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Assessment of Pain and Paresthesia Improvement During Spinal Decompression Surgery With Bipolar Pulsed Radiofrequency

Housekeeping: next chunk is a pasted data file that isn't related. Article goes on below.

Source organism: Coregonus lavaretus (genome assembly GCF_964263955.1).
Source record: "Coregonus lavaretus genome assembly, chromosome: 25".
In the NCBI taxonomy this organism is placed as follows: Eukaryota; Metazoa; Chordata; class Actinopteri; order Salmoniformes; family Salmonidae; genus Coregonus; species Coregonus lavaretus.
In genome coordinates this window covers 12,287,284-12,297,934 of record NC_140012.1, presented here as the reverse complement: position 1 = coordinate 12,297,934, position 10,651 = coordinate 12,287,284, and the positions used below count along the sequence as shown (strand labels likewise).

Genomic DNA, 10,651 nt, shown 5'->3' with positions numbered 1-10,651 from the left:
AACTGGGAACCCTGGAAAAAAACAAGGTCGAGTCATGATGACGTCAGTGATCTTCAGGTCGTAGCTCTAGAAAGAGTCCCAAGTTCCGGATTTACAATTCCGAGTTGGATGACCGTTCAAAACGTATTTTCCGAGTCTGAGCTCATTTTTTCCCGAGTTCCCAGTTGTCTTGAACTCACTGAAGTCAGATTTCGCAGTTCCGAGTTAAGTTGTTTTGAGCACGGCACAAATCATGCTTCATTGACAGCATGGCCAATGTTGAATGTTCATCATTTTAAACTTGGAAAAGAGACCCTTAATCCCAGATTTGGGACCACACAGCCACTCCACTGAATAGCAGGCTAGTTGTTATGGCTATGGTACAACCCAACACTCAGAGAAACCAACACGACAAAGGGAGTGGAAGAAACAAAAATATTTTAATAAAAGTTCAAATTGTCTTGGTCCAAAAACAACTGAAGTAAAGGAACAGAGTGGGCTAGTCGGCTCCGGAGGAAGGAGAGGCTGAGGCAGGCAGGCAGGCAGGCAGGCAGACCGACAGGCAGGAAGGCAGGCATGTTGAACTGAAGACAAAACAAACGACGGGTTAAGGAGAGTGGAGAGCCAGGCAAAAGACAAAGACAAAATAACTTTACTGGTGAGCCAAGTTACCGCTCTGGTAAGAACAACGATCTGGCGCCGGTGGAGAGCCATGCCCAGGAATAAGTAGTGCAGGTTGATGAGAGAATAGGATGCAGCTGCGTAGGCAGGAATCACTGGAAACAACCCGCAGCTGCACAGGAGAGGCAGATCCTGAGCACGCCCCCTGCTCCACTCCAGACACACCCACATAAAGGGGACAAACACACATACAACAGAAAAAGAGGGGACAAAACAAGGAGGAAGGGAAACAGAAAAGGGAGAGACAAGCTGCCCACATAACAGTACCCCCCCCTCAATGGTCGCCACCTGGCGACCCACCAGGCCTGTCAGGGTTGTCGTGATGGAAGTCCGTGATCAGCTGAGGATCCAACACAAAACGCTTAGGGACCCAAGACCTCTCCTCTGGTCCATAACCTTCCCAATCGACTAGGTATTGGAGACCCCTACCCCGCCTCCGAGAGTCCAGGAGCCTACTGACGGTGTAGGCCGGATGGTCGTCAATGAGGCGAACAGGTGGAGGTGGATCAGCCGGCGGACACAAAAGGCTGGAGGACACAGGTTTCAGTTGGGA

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Background: Many patients who undergo spinal decompressive surgery experience persistent post-decompression numbness for 1-2 years or longer, even in the absence of nerve root compression. This study assessed the efficacy of pulsed radiofrequency (PRF) when being applied to the dorsal root ganglion (DRG) during lumbar decompression surgery. Methods: This prospective study collected clinical data pertaining to neurological examinations, comorbidities, and related medication history among patients who underwent dorsal root ganglion radiofrequency (DRG-RF) stimulation during spinal surgery. Intra-operative bipolar PRF was performed under direct visualization, and follow-up assessments were conducted at 2 weeks, 1 month, and 3 months post-decompression surgery. Results: Among the 25 patients enrolled in this study, only 2 cases of post-surgery pain and numbness were observed. Roughly 92% of the patients reported immediate positive effects resulting in an average decrease in pain of 80% (range: 50%-90%). All or nearly all patients reported satisfaction with the procedure at 2 weeks (n = 25), 1 month (n = 23), and 3 months (n = 23) post-DRG-RF therapy. Numeric rating scores at these time points were minimal, with median scores of 2 (range: 1-6), 2 (range: 0-5), and 1 (range: 0-5), respectively. DRG-RF therapy was also shown to reduce reliance on painkillers at 2 weeks (n = 12), 1 month (n = 16), and 3 months (n = 16) after decompression surgery. Conclusion: This study recommends the implementation of bipolar pulse radiofrequency during lumbar decompression surgery to reduce recovery time and enhance the quality of life of patients.